Today, almost 20 years later, I know, because I analyzed it, that candlesticks are on the one hand humbug and on the other hand too vague (inaccurate) to trade successfully.
Again a piece of advice: try from the beginning to trade only what can be clearly duplicated.
Without room for interpretation. 100% without interpretation. Otherwise, the question always remains open, whether the rules are bad or whether they are just the (loose) rules improperly executed. And in the end, this helps nobody.
Book tips? Missed out at
Except for “The Game of Games”, I would still not recommend stock exchange books here. Why? Because there is so much literature available in the meantime that it is almost impossible to keep track.
I have read more than 100 books myself, but the only one I really remember was Jesse Livermore’s book.
The only advice I can give you about literature is that one or more books are a good start. Just browse the internet and read (with care) the reviews and then decide which books you want to read.
But with books alone you will never be successful in trading. And that’s why I don’t want to list all the hundreds of stock exchange books I bought in the years after that.
So let’s move on to the next possibility how to learn trading. seminars. After all, after reading a lot, attending such events was the next obvious thing to do in my case.
I attended my first trading seminar – as far as I remember – in 2007, relatively late, because I started trading in 2001. In between were several years of research, trial and error. In 2007 I had already largely found my way. I had become a Swingtrader. On a daily closing price basis. With shares, but also with CFDs.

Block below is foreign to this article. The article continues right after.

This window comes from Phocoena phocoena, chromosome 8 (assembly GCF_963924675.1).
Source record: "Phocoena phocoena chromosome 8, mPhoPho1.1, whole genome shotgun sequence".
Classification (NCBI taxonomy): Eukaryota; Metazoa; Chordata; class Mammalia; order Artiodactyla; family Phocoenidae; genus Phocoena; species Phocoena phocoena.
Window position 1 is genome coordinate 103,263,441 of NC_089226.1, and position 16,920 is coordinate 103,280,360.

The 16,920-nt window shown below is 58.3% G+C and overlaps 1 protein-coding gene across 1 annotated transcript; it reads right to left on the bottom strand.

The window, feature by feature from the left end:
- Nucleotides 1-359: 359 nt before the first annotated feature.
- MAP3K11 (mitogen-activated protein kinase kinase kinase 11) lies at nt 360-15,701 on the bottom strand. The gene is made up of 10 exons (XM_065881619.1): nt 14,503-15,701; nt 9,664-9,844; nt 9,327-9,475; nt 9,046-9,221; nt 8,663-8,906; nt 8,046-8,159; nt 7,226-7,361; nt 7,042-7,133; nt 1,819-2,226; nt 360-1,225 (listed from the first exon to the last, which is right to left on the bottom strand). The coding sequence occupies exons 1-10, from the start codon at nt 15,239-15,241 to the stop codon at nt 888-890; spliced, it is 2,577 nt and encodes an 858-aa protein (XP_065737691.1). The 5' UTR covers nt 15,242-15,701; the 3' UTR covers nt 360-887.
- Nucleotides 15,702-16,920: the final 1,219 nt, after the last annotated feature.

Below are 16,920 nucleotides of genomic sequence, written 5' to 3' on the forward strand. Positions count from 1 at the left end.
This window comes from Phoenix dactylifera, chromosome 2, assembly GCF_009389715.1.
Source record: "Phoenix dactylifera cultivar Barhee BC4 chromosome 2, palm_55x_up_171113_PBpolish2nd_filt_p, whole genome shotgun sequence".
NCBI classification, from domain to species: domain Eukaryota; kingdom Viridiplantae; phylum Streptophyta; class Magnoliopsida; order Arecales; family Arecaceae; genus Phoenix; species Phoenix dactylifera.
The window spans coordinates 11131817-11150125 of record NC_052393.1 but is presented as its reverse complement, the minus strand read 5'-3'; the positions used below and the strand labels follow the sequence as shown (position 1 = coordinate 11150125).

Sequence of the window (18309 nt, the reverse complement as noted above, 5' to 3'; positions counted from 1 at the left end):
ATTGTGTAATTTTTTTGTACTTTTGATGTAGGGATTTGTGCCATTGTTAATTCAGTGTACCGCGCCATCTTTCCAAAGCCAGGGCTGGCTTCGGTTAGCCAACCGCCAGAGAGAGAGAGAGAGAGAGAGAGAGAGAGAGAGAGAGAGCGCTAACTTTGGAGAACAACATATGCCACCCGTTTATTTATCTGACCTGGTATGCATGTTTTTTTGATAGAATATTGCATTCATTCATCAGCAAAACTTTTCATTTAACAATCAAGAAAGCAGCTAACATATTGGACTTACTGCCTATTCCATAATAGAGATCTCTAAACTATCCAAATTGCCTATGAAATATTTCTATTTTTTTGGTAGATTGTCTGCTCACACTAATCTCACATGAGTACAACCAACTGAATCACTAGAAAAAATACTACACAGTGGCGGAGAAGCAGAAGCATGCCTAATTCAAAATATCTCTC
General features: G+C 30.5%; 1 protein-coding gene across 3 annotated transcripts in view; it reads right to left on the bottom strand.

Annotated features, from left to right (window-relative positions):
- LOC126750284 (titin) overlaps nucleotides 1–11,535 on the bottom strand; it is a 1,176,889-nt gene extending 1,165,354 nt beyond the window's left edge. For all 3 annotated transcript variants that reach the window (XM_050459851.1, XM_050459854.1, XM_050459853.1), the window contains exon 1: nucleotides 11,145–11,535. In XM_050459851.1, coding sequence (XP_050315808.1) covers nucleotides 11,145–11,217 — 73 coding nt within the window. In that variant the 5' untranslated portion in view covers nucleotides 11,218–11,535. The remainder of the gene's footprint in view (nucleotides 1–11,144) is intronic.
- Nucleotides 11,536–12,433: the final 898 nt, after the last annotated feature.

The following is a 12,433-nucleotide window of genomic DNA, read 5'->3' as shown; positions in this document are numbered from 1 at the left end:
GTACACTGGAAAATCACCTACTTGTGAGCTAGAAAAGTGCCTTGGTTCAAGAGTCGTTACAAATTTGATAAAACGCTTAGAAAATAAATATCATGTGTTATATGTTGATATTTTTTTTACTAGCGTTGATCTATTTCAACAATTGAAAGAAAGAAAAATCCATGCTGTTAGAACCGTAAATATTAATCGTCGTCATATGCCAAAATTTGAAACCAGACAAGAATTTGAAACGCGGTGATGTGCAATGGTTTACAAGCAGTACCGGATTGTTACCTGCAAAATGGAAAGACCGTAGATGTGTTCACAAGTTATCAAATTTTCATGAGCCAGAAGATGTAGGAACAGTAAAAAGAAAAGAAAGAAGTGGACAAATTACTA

Today I know that CFDs are not good products, but not back then. But back to the seminar topic. 2007 – so I have it at least in memory, Trading (also thanks to CFDs) experienced an upswing in Germany and Austria.
Finally also private traders could work with small stakes and high levers (bad!). It is best to always trade without leverage. Finally, private traders were able to go short (also in some markets bad).
No matter – trading was booming. And the financial crisis that followed reinforced this trend. Nobody wanted to buy and hold anymore. But everyone wanted to trade.
In any case, the first CFD brokers in this country experienced paradisiacal times in these years. The customers kicked in the doors of the providers. And the more customers came, the more offers were created for them to keep them happy.
One of these offers was a free roadshow of the then largest CFD broker. In a Vienna Ringstraßen Hotel. In front of more than 500 people. The house was crammed full. And I was there live.
On the stage there were numerous speakers, who were known from the stock exchange TV. I felt wonderful. I was one of them. Did I realize that it was all just a show? No idea. Did I notice that I learned nothing here?
I guess not. On stage was also a trader from Austria as speaker, whom I knew from his blog at that time (it was one of the first trading blogs in DE/AT).
He talked about his trading, explained charts and I hung on his lips. And after the talk I and dozens of others besieged this speaker and wanted to get some tips. I felt good – and I wanted more. Trading was just my thing. And it came better.
(Good) seminars cost money